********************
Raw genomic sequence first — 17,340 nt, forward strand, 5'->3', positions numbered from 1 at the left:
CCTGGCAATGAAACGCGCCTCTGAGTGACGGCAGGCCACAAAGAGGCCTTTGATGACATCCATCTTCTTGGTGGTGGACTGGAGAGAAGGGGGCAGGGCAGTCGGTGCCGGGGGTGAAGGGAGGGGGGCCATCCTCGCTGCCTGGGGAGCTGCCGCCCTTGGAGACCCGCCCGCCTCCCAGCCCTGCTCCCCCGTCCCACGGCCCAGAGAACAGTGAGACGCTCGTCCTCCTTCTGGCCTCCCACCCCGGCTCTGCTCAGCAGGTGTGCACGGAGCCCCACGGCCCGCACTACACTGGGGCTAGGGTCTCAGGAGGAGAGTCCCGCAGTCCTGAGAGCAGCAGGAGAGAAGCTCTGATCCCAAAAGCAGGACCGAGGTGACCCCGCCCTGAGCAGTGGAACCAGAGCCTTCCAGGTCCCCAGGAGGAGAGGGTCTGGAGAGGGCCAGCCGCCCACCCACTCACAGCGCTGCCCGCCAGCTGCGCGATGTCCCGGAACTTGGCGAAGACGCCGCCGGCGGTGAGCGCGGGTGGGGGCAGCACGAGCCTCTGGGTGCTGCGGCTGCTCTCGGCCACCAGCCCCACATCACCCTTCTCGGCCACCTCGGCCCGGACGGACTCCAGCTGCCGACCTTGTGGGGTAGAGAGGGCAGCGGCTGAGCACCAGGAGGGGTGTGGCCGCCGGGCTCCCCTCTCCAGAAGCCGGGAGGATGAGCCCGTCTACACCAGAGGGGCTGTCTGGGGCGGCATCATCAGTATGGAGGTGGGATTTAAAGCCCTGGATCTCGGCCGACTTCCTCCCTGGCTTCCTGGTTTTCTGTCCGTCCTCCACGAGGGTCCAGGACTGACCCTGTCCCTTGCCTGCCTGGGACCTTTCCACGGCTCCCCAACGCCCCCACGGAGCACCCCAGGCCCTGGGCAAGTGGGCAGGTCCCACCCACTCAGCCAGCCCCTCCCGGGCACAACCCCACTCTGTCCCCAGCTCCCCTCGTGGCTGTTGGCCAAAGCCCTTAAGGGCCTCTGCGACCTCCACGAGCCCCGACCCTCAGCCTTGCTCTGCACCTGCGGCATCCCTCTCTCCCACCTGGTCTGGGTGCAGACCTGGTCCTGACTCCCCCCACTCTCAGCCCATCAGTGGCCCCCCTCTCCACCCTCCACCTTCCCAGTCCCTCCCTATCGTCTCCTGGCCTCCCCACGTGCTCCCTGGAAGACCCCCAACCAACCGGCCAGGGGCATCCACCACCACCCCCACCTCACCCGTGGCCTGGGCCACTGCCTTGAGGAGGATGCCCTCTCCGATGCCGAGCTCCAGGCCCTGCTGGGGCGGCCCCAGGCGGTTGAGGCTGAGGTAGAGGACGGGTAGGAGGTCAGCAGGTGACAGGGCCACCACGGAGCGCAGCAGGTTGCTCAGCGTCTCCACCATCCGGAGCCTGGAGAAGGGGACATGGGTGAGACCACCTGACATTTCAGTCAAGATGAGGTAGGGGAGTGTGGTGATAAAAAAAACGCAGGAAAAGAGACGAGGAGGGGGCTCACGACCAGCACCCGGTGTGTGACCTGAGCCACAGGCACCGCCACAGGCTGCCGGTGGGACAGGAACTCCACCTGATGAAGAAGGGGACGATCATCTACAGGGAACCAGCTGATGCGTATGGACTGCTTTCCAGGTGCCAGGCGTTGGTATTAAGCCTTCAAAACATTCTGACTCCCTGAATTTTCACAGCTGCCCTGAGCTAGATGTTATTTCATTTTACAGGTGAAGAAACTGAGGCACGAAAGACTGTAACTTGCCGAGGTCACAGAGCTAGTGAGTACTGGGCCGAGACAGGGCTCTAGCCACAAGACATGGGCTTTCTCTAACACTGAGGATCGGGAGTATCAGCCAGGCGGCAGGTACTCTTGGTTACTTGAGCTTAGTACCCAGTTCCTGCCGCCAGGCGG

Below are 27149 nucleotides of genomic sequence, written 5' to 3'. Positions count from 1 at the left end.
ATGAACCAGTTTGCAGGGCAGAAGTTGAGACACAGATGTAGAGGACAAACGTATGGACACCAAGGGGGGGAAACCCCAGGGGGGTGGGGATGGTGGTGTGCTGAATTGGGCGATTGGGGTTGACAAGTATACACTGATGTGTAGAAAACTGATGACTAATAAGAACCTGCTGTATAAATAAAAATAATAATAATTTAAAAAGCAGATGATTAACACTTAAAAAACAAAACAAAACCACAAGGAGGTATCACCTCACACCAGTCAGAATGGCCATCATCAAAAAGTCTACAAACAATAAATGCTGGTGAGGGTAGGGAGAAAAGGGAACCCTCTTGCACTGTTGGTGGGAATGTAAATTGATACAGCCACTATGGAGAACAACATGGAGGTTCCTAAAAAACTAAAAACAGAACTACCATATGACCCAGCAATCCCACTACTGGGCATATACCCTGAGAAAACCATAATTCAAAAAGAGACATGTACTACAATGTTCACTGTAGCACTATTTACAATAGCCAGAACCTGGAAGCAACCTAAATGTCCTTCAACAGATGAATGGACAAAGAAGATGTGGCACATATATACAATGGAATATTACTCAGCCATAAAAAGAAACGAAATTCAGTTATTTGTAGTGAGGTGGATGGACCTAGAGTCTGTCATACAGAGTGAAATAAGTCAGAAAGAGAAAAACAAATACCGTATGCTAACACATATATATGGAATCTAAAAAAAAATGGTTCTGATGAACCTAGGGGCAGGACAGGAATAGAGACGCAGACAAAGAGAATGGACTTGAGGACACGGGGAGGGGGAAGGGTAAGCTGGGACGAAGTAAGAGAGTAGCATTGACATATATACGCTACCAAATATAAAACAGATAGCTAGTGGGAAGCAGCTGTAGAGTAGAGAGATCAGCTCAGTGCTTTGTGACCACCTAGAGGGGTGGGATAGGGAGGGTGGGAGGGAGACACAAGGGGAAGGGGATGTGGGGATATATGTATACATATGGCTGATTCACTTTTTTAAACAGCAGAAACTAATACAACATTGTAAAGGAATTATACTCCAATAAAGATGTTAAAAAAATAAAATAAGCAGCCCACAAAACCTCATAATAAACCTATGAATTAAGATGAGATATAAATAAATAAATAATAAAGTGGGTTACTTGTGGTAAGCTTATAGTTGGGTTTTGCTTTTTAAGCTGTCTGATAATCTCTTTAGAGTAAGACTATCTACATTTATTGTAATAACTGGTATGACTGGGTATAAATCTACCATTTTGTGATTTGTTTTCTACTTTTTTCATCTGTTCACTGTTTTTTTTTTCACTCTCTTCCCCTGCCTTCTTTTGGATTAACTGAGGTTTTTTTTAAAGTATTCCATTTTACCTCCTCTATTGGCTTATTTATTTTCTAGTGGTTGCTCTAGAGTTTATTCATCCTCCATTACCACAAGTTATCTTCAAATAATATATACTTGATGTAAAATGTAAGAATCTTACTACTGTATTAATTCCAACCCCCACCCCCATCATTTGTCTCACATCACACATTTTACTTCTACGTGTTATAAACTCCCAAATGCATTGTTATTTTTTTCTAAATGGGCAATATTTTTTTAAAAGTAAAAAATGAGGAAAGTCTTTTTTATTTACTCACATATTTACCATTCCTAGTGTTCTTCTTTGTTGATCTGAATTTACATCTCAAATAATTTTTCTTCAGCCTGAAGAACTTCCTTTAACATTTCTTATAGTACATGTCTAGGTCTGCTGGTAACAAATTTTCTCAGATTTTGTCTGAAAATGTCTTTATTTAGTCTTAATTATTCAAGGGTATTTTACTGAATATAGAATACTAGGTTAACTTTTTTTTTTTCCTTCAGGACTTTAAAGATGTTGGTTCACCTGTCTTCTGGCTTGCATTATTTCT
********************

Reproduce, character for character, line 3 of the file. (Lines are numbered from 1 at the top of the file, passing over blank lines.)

Below are 27149 nucleotides of genomic sequence, written 5' to 3'. Positions count from 1 at the left end.